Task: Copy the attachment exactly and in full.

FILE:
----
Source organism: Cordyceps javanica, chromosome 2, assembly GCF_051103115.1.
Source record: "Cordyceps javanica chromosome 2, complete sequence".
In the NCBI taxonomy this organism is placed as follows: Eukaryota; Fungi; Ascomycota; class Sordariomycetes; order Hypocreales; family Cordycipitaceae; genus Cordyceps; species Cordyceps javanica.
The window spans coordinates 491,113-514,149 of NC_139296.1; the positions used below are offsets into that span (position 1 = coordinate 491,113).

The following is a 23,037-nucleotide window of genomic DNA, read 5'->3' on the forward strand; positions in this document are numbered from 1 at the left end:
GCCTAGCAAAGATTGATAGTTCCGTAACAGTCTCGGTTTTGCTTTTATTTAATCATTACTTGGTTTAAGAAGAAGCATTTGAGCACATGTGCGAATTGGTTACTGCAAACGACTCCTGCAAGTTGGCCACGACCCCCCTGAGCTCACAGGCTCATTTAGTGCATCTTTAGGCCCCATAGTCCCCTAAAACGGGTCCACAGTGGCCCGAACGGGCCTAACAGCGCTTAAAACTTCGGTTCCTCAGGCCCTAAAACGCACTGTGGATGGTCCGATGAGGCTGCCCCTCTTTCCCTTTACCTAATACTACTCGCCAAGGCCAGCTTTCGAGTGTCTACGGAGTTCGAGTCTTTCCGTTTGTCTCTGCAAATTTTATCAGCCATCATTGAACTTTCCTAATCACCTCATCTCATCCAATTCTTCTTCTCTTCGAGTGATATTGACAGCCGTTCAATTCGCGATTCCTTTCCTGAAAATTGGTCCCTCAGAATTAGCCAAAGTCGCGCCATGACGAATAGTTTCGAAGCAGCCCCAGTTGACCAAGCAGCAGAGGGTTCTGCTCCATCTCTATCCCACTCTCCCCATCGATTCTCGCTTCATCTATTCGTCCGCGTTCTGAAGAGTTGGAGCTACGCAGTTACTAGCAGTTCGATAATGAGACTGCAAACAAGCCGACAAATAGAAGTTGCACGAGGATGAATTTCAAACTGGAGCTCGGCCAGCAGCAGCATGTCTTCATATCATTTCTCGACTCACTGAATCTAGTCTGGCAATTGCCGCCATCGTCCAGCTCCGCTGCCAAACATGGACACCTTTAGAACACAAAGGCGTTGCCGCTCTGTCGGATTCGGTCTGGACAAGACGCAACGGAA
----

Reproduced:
Source organism: Cordyceps javanica, chromosome 2, assembly GCF_051103115.1.
Source record: "Cordyceps javanica chromosome 2, complete sequence".
In the NCBI taxonomy this organism is placed as follows: Eukaryota; Fungi; Ascomycota; class Sordariomycetes; order Hypocreales; family Cordycipitaceae; genus Cordyceps; species Cordyceps javanica.
The window spans coordinates 491,113-514,149 of NC_139296.1; the positions used below are offsets into that span (position 1 = coordinate 491,113).

The following is a 23,037-nucleotide window of genomic DNA, read 5'->3' on the forward strand; positions in this document are numbered from 1 at the left end:
GCCTAGCAAAGATTGATAGTTCCGTAACAGTCTCGGTTTTGCTTTTATTTAATCATTACTTGGTTTAAGAAGAAGCATTTGAGCACATGTGCGAATTGGTTACTGCAAACGACTCCTGCAAGTTGGCCACGACCCCCCTGAGCTCACAGGCTCATTTAGTGCATCTTTAGGCCCCATAGTCCCCTAAAACGGGTCCACAGTGGCCCGAACGGGCCTAACAGCGCTTAAAACTTCGGTTCCTCAGGCCCTAAAACGCACTGTGGATGGTCCGATGAGGCTGCCCCTCTTTCCCTTTACCTAATACTACTCGCCAAGGCCAGCTTTCGAGTGTCTACGGAGTTCGAGTCTTTCCGTTTGTCTCTGCAAATTTTATCAGCCATCATTGAACTTTCCTAATCACCTCATCTCATCCAATTCTTCTTCTCTTCGAGTGATATTGACAGCCGTTCAATTCGCGATTCCTTTCCTGAAAATTGGTCCCTCAGAATTAGCCAAAGTCGCGCCATGACGAATAGTTTCGAAGCAGCCCCAGTTGACCAAGCAGCAGAGGGTTCTGCTCCATCTCTATCCCACTCTCCCCATCGATTCTCGCTTCATCTATTCGTCCGCGTTCTGAAGAGTTGGAGCTACGCAGTTACTAGCAGTTCGATAATGAGACTGCAAACAAGCCGACAAATAGAAGTTGCACGAGGATGAATTTCAAACTGGAGCTCGGCCAGCAGCAGCATGTCTTCATATCATTTCTCGACTCACTGAATCTAGTCTGGCAATTGCCGCCATCGTCCAGCTCCGCTGCCAAACATGGACACCTTTAGAACACAAAGGCGTTGCCGCTCTGTCGGATTCGGTCTGGACAAGACGCAACGGAA